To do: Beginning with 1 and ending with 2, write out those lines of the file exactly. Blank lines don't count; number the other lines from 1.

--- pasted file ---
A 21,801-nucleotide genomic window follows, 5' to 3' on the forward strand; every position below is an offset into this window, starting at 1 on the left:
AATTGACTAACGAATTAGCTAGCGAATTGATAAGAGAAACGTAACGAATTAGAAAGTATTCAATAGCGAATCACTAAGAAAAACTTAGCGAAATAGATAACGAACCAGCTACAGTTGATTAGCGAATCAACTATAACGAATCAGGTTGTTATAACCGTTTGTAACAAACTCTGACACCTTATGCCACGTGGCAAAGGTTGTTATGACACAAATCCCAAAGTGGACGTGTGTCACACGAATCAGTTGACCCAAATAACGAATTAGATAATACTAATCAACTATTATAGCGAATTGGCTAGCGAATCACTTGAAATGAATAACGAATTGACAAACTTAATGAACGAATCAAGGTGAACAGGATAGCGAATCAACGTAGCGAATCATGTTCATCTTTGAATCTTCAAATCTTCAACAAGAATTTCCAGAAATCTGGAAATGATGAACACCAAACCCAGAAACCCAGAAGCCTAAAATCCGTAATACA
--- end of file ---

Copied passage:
A 21,801-nucleotide genomic window follows, 5' to 3' on the forward strand; every position below is an offset into this window, starting at 1 on the left:
AATTGACTAACGAATTAGCTAGCGAATTGATAAGAGAAACGTAACGAATTAGAAAGTATTCAATAGCGAATCACTAAGAAAAACTTAGCGAAATAGATAACGAACCAGCTACAGTTGATTAGCGAATCAACTATAACGAATCAGGTTGTTATAACCGTTTGTAACAAACTCTGACACCTTATGCCACGTGGCAAAGGTTGTTATGACACAAATCCCAAAGTGGACGTGTGTCACACGAATCAGTTGACCCAAATAACGAATTAGATAATACTAATCAACTATTATAGCGAATTGGCTAGCGAATCACTTGAAATGAATAACGAATTGACAAACTTAATGAACGAATCAAGGTGAACAGGATAGCGAATCAACGTAGCGAATCATGTTCATCTTTGAATCTTCAAATCTTCAACAAGAATTTCCAGAAATCTGGAAATGATGAACACCAAACCCAGAAACCCAGAAGCCTAAAATCCGTAATACA